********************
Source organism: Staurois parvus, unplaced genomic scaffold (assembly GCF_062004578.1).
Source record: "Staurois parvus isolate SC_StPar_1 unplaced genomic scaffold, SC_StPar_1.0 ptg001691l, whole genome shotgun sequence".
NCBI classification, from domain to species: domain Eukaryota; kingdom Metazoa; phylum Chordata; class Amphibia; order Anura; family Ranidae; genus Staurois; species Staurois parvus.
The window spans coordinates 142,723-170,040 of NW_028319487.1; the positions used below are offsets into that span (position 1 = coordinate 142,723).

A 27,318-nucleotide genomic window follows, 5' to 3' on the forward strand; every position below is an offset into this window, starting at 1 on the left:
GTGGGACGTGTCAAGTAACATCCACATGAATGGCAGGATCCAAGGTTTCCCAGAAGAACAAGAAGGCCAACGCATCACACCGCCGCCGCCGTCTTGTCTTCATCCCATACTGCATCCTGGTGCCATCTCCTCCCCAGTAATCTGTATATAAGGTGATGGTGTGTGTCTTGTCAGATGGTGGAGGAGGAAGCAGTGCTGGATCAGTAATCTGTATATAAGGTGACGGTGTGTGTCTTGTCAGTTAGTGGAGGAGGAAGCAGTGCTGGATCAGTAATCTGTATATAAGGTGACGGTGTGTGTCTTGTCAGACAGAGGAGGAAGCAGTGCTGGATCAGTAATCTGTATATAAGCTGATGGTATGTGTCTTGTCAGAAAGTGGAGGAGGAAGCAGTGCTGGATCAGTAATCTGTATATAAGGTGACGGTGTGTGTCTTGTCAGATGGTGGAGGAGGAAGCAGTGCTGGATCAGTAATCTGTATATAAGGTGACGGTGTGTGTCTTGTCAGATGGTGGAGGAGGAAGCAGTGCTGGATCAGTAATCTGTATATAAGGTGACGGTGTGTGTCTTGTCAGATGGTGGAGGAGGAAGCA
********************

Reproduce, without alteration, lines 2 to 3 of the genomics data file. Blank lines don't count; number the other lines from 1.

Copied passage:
Source record: "Staurois parvus isolate SC_StPar_1 unplaced genomic scaffold, SC_StPar_1.0 ptg001691l, whole genome shotgun sequence".
NCBI classification, from domain to species: domain Eukaryota; kingdom Metazoa; phylum Chordata; class Amphibia; order Anura; family Ranidae; genus Staurois; species Staurois parvus.